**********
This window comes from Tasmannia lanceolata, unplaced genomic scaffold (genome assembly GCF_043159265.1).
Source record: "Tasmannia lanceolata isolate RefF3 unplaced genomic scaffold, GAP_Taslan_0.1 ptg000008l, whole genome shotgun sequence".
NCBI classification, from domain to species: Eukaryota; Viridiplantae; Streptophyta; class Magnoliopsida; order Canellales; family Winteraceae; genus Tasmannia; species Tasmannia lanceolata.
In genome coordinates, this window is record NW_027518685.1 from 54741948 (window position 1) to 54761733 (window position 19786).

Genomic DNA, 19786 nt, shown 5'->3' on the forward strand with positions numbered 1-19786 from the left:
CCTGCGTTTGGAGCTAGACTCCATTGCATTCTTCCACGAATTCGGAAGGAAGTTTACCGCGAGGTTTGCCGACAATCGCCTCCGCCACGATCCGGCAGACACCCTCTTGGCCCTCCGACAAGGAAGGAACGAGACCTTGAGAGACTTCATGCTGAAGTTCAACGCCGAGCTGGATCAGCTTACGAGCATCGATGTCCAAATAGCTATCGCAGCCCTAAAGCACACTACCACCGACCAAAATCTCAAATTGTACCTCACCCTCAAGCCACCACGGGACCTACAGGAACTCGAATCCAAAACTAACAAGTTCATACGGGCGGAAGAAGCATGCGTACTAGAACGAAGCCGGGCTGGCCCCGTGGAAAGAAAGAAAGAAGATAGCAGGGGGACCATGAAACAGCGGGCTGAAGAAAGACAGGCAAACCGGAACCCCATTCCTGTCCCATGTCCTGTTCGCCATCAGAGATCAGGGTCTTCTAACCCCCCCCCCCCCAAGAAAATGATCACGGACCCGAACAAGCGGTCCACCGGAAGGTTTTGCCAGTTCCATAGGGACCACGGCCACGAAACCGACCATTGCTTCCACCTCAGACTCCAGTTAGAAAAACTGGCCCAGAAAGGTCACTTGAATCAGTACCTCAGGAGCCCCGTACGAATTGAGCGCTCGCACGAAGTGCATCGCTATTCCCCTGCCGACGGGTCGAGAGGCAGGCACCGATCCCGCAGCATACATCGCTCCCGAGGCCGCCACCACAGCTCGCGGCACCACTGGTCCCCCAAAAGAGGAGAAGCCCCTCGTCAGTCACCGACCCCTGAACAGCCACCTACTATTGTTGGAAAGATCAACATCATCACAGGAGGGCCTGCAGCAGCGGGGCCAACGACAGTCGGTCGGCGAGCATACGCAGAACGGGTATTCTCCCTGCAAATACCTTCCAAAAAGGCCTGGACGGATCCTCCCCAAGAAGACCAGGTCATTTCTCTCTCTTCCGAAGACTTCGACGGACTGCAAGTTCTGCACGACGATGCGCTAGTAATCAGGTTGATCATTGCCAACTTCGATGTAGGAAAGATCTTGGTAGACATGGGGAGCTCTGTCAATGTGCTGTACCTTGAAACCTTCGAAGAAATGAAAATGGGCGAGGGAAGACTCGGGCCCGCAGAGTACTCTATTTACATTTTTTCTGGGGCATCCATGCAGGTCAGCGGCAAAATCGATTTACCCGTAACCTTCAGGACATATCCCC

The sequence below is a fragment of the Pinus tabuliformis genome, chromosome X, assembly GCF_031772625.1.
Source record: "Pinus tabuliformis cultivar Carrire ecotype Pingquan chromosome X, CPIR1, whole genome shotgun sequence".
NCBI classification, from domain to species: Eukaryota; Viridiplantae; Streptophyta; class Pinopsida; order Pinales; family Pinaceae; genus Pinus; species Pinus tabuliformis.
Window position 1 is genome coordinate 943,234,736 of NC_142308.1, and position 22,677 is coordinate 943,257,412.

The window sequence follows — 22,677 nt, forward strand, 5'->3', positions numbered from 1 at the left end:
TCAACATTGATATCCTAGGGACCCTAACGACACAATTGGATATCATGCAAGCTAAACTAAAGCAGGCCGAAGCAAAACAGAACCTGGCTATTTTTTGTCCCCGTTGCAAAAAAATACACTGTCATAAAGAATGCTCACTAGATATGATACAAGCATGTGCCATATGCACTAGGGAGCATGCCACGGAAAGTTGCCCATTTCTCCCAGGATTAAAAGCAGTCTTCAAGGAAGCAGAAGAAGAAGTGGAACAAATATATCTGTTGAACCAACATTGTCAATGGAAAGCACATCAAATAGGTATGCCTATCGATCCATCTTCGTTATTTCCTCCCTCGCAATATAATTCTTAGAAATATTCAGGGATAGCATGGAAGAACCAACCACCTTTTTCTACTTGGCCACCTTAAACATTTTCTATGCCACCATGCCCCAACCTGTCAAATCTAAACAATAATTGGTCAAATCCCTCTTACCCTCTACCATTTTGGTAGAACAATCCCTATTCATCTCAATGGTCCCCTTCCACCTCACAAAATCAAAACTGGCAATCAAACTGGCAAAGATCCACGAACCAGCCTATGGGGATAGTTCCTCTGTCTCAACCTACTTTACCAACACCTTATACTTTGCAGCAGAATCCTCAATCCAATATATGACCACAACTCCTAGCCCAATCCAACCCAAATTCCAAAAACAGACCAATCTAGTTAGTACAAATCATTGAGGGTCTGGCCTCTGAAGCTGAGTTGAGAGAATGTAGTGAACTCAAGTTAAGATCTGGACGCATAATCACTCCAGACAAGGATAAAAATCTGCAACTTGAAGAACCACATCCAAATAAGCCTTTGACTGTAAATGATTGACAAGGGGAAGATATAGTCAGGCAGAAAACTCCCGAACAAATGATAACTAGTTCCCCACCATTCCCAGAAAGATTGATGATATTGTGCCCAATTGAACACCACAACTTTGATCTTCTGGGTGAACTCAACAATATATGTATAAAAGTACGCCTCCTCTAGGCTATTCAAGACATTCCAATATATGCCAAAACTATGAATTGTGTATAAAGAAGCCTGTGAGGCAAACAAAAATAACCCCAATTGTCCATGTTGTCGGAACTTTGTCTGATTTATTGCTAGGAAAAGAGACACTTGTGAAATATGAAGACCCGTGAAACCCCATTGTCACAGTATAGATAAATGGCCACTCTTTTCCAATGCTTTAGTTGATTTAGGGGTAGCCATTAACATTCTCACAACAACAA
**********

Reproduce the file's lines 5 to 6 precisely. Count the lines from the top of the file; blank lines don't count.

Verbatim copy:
Genomic DNA, 19786 nt, shown 5'->3' on the forward strand with positions numbered 1-19786 from the left:
CCTGCGTTTGGAGCTAGACTCCATTGCATTCTTCCACGAATTCGGAAGGAAGTTTACCGCGAGGTTTGCCGACAATCGCCTCCGCCACGATCCGGCAGACACCCTCTTGGCCCTCCGACAAGGAAGGAACGAGACCTTGAGAGACTTCATGCTGAAGTTCAACGCCGAGCTGGATCAGCTTACGAGCATCGATGTCCAAATAGCTATCGCAGCCCTAAAGCACACTACCACCGACCAAAATCTCAAATTGTACCTCACCCTCAAGCCACCACGGGACCTACAGGAACTCGAATCCAAAACTAACAAGTTCATACGGGCGGAAGAAGCATGCGTACTAGAACGAAGCCGGGCTGGCCCCGTGGAAAGAAAGAAAGAAGATAGCAGGGGGACCATGAAACAGCGGGCTGAAGAAAGACAGGCAAACCGGAACCCCATTCCTGTCCCATGTCCTGTTCGCCATCAGAGATCAGGGTCTTCTAACCCCCCCCCCCCCAAGAAAATGATCACGGACCCGAACAAGCGGTCCACCGGAAGGTTTTGCCAGTTCCATAGGGACCACGGCCACGAAACCGACCATTGCTTCCACCTCAGACTCCAGTTAGAAAAACTGGCCCAGAAAGGTCACTTGAATCAGTACCTCAGGAGCCCCGTACGAATTGAGCGCTCGCACGAAGTGCATCGCTATTCCCCTGCCGACGGGTCGAGAGGCAGGCACCGATCCCGCAGCATACATCGCTCCCGAGGCCGCCACCACAGCTCGCGGCACCACTGGTCCCCCAAAAGAGGAGAAGCCCCTCGTCAGTCACCGACCCCTGAACAGCCACCTACTATTGTTGGAAAGATCAACATCATCACAGGAGGGCCTGCAGCAGCGGGGCCAACGACAGTCGGTCGGCGAGCATACGCAGAACGGGTATTCTCCCTGCAAATACCTTCCAAAAAGGCCTGGACGGATCCTCCCCAAGAAGACCAGGTCATTTCTCTCTCTTCCGAAGACTTCGACGGACTGCAAGTTCTGCACGACGATGCGCTAGTAATCAGGTTGATCATTGCCAACTTCGATGTAGGAAAGATCTTGGTAGACATGGGGAGCTCTGTCAATGTGCTGTACCTTGAAACCTTCGAAGAAATGAAAATGGGCGAGGGAAGACTCGGGCCCGCAGAGTACTCTATTTACATTTTTTCTGGGGCATCCATGCAGGTCAGCGGCAAAATCGATTTACCCGTAACCTTCAGGACATATCCCC